Control testing assists banks and financial institutions to evaluate their internal controls, including corporate governance & accounting processes, to mitigate risks, meet regulatory compliance, detect and prevent fraud, and optimize operational efficiency.
According to the Committee of Sponsoring Organization of Treadway Commission (COSO), “internal control is a process, effected by an entity’s board of directors, management and other personnel, designed to provide reasonable assurance regarding the achievement of objectives.”
With a thorough and effective assessment of the internal controls, procedures, and processes, banks can identify risks, remediate them, and establish a robust and risk-resilient ecosystem.
Purpose of Internal Control Testing
- Evaluate the effectiveness and efficacy of internal controls
- Identify, assess, and remediate control weaknesses and vulnerabilities
- Improve risk control and process performance
- Strengthen trust among all stakeholders
- Improve accountability and reduce errors
- Improve operations and reporting
10 Best Practices for Internal Control Testing in Banks
Here are the 10 key “internal control testing” best practices banks and financial institutions can implement to protect their business, assets, and clients.
1. Comprehend the Internal Control Environment
A thorough understanding of the current internal controls and process environment is critical, which includes –
- Familiarizing with control activities
- Understanding the organizational structure
- Reviewing policies and procedures
- Evaluating risk assessment processes
- Assessing communication channels
- Monitoring control activities and processes
2. Document the Control Structure
Create detailed documentation of the control structure, including –
- Control objectives
- Control procedures
- Control deficiencies
This documentation will serve as a reference point during the testing process.
3. Develop a Testing Plan
Prepare a comprehensive testing plan that outlines the following elements:
- Test scope
This testing plan should also include a schedule and resources required for the testing process.
4. Select Appropriate Testing Methods
Several methodologies are available for testing internal controls. These include:
- Walkthrough Testing
Traces transaction path, and identifies vulnerabilities.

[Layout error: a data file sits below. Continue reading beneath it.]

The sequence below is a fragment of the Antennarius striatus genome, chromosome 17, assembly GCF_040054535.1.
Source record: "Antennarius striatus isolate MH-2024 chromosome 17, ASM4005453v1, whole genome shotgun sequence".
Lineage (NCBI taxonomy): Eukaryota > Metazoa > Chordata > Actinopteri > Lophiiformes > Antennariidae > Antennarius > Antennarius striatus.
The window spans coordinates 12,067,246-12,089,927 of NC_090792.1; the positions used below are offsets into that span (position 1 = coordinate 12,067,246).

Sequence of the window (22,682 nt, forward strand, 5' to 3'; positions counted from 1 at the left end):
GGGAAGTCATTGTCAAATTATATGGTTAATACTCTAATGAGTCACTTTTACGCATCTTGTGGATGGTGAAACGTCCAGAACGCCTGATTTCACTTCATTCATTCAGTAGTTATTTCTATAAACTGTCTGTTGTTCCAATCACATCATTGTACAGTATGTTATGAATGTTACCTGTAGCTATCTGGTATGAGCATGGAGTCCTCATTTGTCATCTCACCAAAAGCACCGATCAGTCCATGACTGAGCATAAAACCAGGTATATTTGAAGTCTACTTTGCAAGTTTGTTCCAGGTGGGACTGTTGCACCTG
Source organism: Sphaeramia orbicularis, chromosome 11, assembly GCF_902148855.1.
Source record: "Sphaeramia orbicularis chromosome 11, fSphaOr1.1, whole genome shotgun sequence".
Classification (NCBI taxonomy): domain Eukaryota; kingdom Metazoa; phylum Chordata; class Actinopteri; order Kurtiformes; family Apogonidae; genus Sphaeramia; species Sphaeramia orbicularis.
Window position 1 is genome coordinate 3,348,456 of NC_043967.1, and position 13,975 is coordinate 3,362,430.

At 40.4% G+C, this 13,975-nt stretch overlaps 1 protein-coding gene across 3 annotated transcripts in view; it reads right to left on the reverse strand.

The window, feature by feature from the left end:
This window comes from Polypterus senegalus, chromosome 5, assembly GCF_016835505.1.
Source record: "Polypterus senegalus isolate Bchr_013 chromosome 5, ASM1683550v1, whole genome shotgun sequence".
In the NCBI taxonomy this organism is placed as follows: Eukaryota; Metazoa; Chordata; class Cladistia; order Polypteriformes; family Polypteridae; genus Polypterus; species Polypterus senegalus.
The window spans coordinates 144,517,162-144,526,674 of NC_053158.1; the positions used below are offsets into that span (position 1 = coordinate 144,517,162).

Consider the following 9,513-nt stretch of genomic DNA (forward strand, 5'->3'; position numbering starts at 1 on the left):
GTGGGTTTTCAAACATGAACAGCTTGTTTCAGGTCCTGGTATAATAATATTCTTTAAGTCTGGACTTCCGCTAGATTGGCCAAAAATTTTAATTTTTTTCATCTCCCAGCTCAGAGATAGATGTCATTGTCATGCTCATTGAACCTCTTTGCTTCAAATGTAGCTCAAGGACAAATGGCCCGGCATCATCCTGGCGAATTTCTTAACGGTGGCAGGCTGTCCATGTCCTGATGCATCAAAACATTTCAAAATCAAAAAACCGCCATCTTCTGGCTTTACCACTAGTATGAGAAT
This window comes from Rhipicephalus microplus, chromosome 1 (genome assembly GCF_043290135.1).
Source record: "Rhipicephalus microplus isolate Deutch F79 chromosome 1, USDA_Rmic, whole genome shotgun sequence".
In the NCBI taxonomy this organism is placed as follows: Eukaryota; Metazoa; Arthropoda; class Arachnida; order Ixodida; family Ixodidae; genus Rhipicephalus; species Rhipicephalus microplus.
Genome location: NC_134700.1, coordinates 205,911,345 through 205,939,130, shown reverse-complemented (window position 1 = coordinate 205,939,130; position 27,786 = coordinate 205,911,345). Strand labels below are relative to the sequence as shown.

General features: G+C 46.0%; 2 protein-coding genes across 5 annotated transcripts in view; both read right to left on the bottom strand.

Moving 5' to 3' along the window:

- Evaluate Key Controls
Tests critical controls, and prioritizes high-risk areas.
- Compliance Control Testing
Assesses internal controls for compliance (AML/KYC & data privacy)
- Risk-based Control Testing
Tests based on the possibility of risks & failure.
- Data Analytics and Automated Testing
Helps detect patterns & identify anomalies in controls.
5. Risk-Based Approach
Control testing based on the risk-based approach requires banks to assess and determine high-risk areas and prioritize them in the scope. The purpose of a risk-based approach or RBA is to reduce and restrict the risk within acceptable levels, ensuring business continuity.
Suggested read: FATF Risk-Based Approach to Managing Financial Crime Compliance
6. Document the Testing Procedures
Document the steps taken during the control testing process, including,
- Test plans
- Tests performed
- Test results
- Any control deficiencies
- Remediation actions
This documentation should be detailed enough to allow future review and re-testing if required.
7. Evaluate the Effectiveness of Controls
Assess the effectiveness of controls by comparing the test results against predetermined control objectives. Determine whether the controls are operating effectively and report any deficiencies or weaknesses.
8. Report and Communicate Findings
Communicate the findings clearly and persuasively to the management and board of directors. Prepare a comprehensive report containing detailed information on the testing results. It should include:
- Control deficiencies or weaknesses
- Recommendations to improve internal controls
9. Monitor Remediation Actions
Establish periodic updates for remediation efforts to track and monitor the progress of remediation actions taken to address the detected control deficiencies and vulnerabilities. This helps the organization to determine the effectiveness of the changes to internal controls, and address the risks.
10. Continuous Control Monitoring
Internal control testing should not be a one-time event. It should be complemented by continuous monitoring mechanisms, such as
- Automated alerts
- Exception reporting
These mechanisms help the organization –
- Identify control failures in real time
- Detect anomalies
- Determine suspicious patterns
- Increase visibility
- Enable rapid response
- Remediate timely
- Minimize the scope of failure
Control requirements change constantly due to new policies, industry standards, and regulations, necessitating continuous control testing and updates to mitigate risks.
Anaptyss offers control testing expertise to help banks and financial institutions implement and test internal controls and frameworks. Our expertise spans risk identification, design, testing, performance assessment, evaluation, and remediation. We also help banks address enterprise risk management (ERM) challenges due to limited resources, gaps in skills or expertise, regulatory shifts, technological constraints, and resistance to change.
Associate Director – Enterprise Risk Management